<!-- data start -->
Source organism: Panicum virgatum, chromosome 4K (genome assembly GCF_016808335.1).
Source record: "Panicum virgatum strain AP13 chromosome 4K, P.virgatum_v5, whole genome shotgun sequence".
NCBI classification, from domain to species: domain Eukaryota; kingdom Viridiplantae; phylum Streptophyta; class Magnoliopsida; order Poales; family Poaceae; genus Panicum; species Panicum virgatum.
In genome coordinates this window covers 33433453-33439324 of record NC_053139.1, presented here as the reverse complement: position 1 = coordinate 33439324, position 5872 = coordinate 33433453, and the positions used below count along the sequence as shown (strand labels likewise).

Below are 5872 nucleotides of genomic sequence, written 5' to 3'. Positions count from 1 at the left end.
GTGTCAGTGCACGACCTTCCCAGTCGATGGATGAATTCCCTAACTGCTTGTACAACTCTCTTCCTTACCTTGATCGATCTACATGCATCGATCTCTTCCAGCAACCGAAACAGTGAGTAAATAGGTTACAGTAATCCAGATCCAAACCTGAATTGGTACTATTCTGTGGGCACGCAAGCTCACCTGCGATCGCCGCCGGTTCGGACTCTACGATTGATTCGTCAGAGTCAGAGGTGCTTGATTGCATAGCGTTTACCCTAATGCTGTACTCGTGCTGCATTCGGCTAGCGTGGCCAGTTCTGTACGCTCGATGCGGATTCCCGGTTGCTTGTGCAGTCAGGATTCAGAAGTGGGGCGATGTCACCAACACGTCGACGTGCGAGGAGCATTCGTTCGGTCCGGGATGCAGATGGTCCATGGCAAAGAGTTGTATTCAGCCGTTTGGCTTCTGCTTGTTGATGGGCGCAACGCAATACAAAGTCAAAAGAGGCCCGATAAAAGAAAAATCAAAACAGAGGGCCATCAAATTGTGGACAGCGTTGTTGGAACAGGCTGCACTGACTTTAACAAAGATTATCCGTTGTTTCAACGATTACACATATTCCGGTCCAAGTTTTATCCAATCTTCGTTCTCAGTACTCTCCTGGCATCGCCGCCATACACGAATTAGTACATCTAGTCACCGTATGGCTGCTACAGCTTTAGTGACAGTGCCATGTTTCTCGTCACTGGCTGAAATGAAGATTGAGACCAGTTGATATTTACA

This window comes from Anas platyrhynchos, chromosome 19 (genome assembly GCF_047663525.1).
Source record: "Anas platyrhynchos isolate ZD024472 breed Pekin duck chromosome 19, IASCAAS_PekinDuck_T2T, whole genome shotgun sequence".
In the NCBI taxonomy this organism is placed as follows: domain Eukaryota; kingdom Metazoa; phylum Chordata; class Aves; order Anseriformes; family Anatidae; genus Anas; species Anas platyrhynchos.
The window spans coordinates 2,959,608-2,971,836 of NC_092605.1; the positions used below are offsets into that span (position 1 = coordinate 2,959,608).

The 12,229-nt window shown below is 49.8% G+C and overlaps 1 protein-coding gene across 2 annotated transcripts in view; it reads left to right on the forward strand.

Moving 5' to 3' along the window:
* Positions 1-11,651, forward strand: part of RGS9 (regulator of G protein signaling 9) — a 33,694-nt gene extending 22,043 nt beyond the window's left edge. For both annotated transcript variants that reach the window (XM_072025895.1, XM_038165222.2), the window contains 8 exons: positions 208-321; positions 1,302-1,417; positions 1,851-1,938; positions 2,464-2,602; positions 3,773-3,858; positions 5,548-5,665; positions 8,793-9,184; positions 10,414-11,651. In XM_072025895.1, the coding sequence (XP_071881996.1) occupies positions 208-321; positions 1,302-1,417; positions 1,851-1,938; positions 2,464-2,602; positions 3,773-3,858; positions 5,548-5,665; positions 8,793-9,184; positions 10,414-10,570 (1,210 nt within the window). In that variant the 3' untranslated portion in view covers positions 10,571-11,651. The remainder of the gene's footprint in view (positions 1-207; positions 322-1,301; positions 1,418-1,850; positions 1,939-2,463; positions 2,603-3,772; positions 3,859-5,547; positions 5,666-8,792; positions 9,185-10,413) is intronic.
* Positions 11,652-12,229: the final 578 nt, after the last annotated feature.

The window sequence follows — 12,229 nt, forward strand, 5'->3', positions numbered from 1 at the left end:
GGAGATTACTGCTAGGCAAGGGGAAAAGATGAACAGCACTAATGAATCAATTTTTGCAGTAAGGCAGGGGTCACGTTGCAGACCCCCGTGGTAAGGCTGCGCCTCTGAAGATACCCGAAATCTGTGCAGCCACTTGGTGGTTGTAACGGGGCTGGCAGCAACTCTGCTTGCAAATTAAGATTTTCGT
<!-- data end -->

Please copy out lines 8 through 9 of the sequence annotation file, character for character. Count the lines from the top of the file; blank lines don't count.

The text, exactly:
Source record: "Anas platyrhynchos isolate ZD024472 breed Pekin duck chromosome 19, IASCAAS_PekinDuck_T2T, whole genome shotgun sequence".
In the NCBI taxonomy this organism is placed as follows: domain Eukaryota; kingdom Metazoa; phylum Chordata; class Aves; order Anseriformes; family Anatidae; genus Anas; species Anas platyrhynchos.